— Alex Eccleston (@AventuraObscura) October 5, 2019
Big investors have been suckered into pouring $50 million into a Bitcoin mining startup in Texas, because hash rates will never go up, and they’ll definitely get their money back. Peter Thiel, of all people, really should have known better.
Tim Swanson: Have PoW blockchains become less resource intensive? (SPOILER: hahaha no.)
Cryptodamages: Monetary value estimates of the air pollution and human health impacts of cryptocurrency mining — a new peer-reviewed paper in Energy Review & Social Science on the externalised costs to others of mining. “Results indicate that in 2018, each $1 of Bitcoin value created was responsible for $0.49 in health and climate damages in the US and $0.37 in China … in December 2018, our results illustrate a case (for Bitcoin) where the health and climate change ‘cryptodamages’ roughly match each $1 of coin value created.”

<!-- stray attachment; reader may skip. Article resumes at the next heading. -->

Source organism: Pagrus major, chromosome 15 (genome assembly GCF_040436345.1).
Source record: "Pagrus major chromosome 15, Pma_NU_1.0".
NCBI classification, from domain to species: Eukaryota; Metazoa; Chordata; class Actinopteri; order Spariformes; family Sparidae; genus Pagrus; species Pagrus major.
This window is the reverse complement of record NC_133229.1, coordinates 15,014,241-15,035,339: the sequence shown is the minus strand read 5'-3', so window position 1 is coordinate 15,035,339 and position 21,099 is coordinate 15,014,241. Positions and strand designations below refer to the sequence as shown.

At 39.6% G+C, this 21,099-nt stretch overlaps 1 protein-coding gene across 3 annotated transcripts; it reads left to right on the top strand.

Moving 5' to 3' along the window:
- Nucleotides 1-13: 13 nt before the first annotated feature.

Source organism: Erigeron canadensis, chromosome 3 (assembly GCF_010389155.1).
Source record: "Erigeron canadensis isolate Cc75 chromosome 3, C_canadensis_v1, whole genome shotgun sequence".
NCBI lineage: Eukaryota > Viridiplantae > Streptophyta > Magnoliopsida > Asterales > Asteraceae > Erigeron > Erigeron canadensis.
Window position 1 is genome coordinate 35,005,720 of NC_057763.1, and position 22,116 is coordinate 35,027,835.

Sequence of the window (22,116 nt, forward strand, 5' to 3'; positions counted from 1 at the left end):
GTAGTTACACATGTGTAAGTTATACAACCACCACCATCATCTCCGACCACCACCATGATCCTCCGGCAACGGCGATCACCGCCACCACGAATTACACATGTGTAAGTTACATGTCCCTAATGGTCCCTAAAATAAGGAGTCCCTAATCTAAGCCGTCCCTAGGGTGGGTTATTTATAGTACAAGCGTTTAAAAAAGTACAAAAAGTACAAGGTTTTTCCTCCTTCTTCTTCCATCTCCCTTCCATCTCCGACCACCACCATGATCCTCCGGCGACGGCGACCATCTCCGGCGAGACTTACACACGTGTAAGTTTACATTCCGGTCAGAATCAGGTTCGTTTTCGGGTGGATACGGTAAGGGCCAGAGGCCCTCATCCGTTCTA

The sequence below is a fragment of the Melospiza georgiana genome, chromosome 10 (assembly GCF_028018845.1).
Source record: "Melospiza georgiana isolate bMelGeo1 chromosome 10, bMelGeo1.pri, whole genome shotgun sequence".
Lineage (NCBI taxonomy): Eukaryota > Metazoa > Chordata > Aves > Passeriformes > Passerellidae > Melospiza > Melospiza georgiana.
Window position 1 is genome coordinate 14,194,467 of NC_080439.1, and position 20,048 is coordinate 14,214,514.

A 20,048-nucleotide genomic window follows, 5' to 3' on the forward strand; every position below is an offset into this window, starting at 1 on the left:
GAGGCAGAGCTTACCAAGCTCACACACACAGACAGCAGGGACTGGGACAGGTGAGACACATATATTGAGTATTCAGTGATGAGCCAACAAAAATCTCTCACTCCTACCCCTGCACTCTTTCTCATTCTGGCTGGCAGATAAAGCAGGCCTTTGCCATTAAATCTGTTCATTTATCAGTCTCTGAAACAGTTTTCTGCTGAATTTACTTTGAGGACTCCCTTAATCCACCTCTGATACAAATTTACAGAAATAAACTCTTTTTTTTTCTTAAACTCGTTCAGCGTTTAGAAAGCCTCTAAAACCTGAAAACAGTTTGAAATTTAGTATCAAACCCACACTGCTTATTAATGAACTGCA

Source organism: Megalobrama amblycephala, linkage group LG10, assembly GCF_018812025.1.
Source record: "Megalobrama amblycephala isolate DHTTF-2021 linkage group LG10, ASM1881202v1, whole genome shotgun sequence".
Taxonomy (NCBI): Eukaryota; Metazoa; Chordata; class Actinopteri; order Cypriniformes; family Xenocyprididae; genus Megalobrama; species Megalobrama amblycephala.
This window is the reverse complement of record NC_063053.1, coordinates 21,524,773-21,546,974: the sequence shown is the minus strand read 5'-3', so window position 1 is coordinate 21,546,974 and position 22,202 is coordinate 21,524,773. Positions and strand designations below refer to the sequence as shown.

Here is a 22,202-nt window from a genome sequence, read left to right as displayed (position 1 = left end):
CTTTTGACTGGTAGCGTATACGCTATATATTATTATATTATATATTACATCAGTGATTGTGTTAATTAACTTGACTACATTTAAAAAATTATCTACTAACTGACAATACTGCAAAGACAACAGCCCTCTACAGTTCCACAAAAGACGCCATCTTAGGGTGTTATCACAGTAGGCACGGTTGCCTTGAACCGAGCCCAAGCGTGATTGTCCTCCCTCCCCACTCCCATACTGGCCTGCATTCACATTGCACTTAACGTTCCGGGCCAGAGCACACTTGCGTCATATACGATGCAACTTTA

Foreign Exchange Giant CLS Admits: No, We Don’t Need a Blockchain for That. “Is that because of blockchain? No, I don’t think, hand on heart, I can say that … It was a technologist’s view of how markets function with very little understanding of those kinds of entities and how they operate.”
The Bundesbank in Germany is experimenting with blockchains! How is it going? “We have discovered that modern versions of blockchain are more than capable of handling the volumes of transactions currently settled in our conventional systems. However, they are somewhat more resource-intensive and a fair bit slower.”
Hyperledger Blockchain Group Weighs Changes to Fix Election Issues — though the key problem is that nobody cares except IBM, and they don’t care so much either except for appearances.